Transforming Commitments into Action
By: Ghazal Rahmanpanah
This week, the WILPF Academic Network hosted its monthly webinar series on National Action Plans (NAPs) on Women, Peace and Security, specifically within the African context, and explore the case studies of the Democratic Republic of the Congo and Nigeria, where the NAPs were released in 2010 and 2013 respectively, and Cameroon, where the NAP is in preparation. But, what are NAPs and why are they important?
Put simply, National Action Plans are documents outlining domestic and/or foreign policy action and orientation, developed with the aim of meeting the Women, Peace and Security objectives: women’s participation, protection from sexual violence, conflict prevention and post-conflict peacebuilding. In essence, NAPs provide a tool to contextualize UNSCR 1325 and translate these objectives into national and local realities.
National Action Plans are one critical part of localising commitments in UNSCR 1325 into concrete action. As we move beyond anniversaries and commitments that were made in 2015, 2016 must be the year where commitments formulate into concrete action. One serious form of dedication to the Women, Peace and Security Agenda remains holistic implementation of a strong, inclusive National Action Plan that is supported both financially and operationally.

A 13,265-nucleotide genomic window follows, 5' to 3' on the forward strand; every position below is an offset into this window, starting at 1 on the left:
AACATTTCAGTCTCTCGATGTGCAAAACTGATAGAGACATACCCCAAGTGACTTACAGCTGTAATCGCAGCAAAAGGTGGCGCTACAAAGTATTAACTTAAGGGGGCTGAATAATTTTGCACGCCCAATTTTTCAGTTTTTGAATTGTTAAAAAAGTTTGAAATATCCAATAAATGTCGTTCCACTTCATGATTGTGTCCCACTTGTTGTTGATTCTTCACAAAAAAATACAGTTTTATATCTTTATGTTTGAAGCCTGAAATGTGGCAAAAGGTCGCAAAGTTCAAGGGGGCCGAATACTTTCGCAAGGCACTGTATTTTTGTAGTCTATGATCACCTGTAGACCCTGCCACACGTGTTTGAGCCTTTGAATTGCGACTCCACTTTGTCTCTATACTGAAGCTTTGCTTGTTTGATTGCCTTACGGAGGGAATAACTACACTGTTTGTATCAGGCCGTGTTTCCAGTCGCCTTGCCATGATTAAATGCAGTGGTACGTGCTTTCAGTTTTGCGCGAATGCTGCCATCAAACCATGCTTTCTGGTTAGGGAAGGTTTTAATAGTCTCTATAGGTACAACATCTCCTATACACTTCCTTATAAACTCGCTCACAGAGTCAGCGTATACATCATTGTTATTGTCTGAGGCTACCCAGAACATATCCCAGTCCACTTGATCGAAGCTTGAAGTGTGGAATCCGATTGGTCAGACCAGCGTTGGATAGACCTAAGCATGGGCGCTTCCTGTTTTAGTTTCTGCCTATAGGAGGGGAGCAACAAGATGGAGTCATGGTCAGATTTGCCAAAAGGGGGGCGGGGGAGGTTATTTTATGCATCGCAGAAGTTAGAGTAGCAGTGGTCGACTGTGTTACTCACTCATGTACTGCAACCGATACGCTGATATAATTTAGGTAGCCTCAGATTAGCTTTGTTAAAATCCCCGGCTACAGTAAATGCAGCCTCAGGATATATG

NAPs must be designed holistically, with particular emphasis on prevention, a major gap area within the Women, Peace and Security Agenda, and inclusion of demilitarisation and disarmament. Furthermore, NAPs must be developed, monitored, and implemented inclusively with early, extensive, and genuine engagement of a broad constituency of civil society, including women-led civil society organisations. An inclusive process both upholds women’s equal human rights and also strengthens action plan content and local implementation through diverse stakeholder engagement and buy-in.
GNWP CSO Survey
Better Peace Tool
Monthly Action Points (MAP) for the Security Council: January 2016
Clamor for Justice. Sexual violence, armed conflict and violent land disposition